Seasoned hunters know that using the right binoculars is right up there in terms of importance with your rifle. Making your targets easier to see and evaluate, plus being able to easily scout terrain will make your hunts that much more successful and enjoyable. Today, we’re going to go over binocular basics: how they work and some of their key features. From magnification power to eye relief, we’re to figure out what the specs and options mean and what you’re going to want to look for in your hunting binocular.
How Binoculars Work
Binoculars use two convex lenses, one placed in front of the other, to help you see at a distance. A convex lens is thinner on the outside edges than in its middle. This makes it so that when light enters the lens, it bends towards the middle and puts the distant rays into focus. The first convex lens, also called, objective lens, catches light from the object and makes a focused image a short distance behind the lens. The second lens is actually the one to pick up that image and magnify it.
When light rays pass through a convex lens they cross over and create an upside down image. Two prisms are added in between the barrels containing the lenses to rotate the image 180°. Binoculars can be so large and heavy because they are accommodating these prisms.
To figure out which kind of binoculars are best for hunting, we’re going to break down at some features of binoculars to see how each aspect individually plays into choosing the best hunting binocular for you.
Binoculars are identified by two numbers- the magnification power and the lens diameter. Magnification power refers to the first number when looking at binocular identification specs. For our purposes as hunters, this will either be an 8 or a 10. All this number means is that the object you’re looking at will either be 8 or 10 times magnified to your unassisted eye. Binoculars with a magnification power greater than 10 amplify the movements of your hands which makes steady viewing difficult and adds unnecessary weight to your pack and hands.
The diameter of the objective lens is the second number in this 8 x or 10 x equation. The diameter of this lens establishes how much light the binoculars can take in. The larger this number, the more light can get in, and the better the view. This number is especially important as hunting in early morning and late afternoon or early evening offers low visibility. The downsides to a bigger lens as you might imagine, are heavier weight and higher price tag.
Field of View
The field of view (FOV) number tells you the width of the area that you can view at a glance 1,000ft from where you are. A higher magnification power will produce a narrower field of view and a low magnification will give you a wider FOV. A wider FOV is best for identifying birds or any game that’s requiring you to look over large areas. For a wider FOV consider binoculars at 8 x 30, 32, or 42.
There are three general sizes of binoculars: Full size, Mid-Size, and Compact. You can’t go wrong hunting with mid-sized binoculars. They strike a good balance between price, size, and light transmission. Their specs are around 8 x 25 and 10 x 25 and have an objective lens around 32mm.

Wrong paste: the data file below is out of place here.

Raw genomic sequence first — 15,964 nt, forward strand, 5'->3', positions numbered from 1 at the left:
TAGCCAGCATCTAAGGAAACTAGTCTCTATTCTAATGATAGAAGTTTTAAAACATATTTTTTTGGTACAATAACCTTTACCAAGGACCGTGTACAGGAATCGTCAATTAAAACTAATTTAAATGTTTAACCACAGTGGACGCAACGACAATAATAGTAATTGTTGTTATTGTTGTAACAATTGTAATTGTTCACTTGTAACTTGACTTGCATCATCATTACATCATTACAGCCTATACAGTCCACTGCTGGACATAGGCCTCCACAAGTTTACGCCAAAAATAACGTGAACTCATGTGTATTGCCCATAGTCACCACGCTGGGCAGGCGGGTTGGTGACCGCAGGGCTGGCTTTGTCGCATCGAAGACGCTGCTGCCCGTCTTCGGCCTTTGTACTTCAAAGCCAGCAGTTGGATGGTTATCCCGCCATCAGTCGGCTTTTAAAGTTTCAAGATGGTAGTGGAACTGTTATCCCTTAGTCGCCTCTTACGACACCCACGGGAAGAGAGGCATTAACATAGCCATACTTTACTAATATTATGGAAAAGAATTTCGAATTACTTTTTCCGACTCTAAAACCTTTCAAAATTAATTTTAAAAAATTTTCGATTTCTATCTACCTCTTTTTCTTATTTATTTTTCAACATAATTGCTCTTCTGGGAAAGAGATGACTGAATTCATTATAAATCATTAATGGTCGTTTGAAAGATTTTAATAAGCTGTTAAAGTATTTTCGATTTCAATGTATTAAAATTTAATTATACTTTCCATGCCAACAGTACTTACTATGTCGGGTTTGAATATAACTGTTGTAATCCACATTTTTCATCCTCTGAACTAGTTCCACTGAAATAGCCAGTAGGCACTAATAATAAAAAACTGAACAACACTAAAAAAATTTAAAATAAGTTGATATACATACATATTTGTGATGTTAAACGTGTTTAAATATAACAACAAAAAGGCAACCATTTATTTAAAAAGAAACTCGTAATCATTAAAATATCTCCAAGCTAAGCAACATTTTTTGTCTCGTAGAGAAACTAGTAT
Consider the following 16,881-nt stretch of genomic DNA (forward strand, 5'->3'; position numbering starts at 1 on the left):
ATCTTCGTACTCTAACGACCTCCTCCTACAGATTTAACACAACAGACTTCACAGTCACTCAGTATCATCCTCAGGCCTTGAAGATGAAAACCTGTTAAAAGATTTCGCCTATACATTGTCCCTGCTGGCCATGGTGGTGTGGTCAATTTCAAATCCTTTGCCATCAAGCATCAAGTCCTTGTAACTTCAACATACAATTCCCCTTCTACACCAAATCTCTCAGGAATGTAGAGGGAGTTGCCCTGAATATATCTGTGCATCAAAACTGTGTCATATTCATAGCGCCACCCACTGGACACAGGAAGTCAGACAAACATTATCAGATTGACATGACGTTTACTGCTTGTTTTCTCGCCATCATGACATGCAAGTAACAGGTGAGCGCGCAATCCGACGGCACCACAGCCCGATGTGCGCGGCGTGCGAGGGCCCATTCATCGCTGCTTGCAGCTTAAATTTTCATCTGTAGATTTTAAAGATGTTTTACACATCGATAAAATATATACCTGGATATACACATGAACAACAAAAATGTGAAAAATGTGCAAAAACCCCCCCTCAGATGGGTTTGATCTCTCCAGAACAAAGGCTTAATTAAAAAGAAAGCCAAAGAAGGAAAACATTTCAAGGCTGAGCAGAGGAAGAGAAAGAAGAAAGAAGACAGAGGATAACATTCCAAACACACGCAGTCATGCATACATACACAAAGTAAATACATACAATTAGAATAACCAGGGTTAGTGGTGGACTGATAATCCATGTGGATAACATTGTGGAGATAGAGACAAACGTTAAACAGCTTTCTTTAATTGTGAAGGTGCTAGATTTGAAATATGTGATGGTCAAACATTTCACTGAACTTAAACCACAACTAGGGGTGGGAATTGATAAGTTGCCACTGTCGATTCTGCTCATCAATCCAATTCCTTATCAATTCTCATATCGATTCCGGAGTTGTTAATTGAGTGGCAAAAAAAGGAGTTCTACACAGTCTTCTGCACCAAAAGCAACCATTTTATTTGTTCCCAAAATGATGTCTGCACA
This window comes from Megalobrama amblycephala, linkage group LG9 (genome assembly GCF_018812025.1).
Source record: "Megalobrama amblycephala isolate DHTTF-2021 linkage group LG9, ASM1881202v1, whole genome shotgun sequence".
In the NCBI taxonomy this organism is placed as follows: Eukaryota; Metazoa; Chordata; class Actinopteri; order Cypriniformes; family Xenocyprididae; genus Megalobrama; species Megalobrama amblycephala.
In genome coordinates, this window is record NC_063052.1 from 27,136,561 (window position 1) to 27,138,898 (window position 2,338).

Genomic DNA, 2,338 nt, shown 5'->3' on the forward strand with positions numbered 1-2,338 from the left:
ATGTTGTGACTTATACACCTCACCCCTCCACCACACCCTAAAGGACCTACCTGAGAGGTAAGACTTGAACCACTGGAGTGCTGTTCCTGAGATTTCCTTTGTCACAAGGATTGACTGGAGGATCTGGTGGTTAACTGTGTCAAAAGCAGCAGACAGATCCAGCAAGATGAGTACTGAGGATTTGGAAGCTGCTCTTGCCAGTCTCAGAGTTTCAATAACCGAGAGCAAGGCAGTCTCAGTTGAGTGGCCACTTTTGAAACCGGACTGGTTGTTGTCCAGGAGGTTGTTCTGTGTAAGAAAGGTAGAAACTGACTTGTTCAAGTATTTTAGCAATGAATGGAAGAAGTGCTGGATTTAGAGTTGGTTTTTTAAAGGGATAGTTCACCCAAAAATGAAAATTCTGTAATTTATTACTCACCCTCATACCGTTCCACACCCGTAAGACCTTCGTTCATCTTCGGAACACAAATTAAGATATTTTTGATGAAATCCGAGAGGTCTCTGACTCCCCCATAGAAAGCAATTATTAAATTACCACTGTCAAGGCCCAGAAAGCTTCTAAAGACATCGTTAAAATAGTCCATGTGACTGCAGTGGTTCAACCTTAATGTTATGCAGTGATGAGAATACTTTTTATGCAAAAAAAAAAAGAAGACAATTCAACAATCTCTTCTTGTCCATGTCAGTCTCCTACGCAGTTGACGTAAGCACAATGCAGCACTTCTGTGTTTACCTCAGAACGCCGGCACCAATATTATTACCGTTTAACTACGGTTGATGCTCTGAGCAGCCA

Of the 8 x and 10 x binoculars, there’s some debate on which is preferable. If you’re in a situation where visibility is limited, like the woods, binoculars around 8 x 42 will be an effective and lightweight choice. Something around 10 x 42 would be better for hunting in open fields, but it will be heavier.
The exit pupil number is measured in millimeters and is found by dividing the diameter of the objective lenses by the magnification number. The exit pupil will show how bright an object will appear in a low light situation. A higher number will result in brighter images and conversely a lower number will results in darker images. Exit pupils measuring 5mm> are great for low light situations- dawn, dusk, or under heavy tree cover.
Glasses wearers pay attention, the eye relief spec is most useful for you. It’s the distance in millimeters between each eyepiece and your eyes, where the image is still in focus. An eye relief of 11mm or more is going to increase your comfort by allowing you to hold the binoculars away from your face which you need to do if you’re wearing glasses.
When light enters the lenses, some of it is reflected away, diminishing the brightness of the image. Coating the lenses reduces reflection, increases light transmission, and ensures you have that quality image you need for the hunt. There is a wide variety of lens coating options out there and they will cost more, unfortunately if you’re looking to be economical.
Waterproof and Weather-Resistant
Waterproof binoculars are best for boating but for the average hunter, weather-resistant binoculars are more worth considering. Weather-resistant binoculars are designed to protect against light rain but not against submersion.
Like eyeglasses, binoculars will fog up as you move between temperatures. It’s not only annoying but can cause long term damage to the binoculars if moisture gets trapped.
So how are binoculars made fogproof? The air inside the optical barrels can be filled with inert gas which has no moisture. Because there is no moisture, it can’t condense and fog up internally. Externally, the binoculars may still fog up.
Final Thoughts on Hunting Binoculars
Whether you’re hunting on open plains or in heavily wooded forests, there’s a binocular that’s going to be useful to you. Remember: a mid-sized binocular is best to start your search with because of it’s light weight and versatility and a lower magnification power is going to produce a wider FOV which is also the most generally useful. Streamline your process, perfect your system, consider packing a pair of binoculars along for your next excursion out.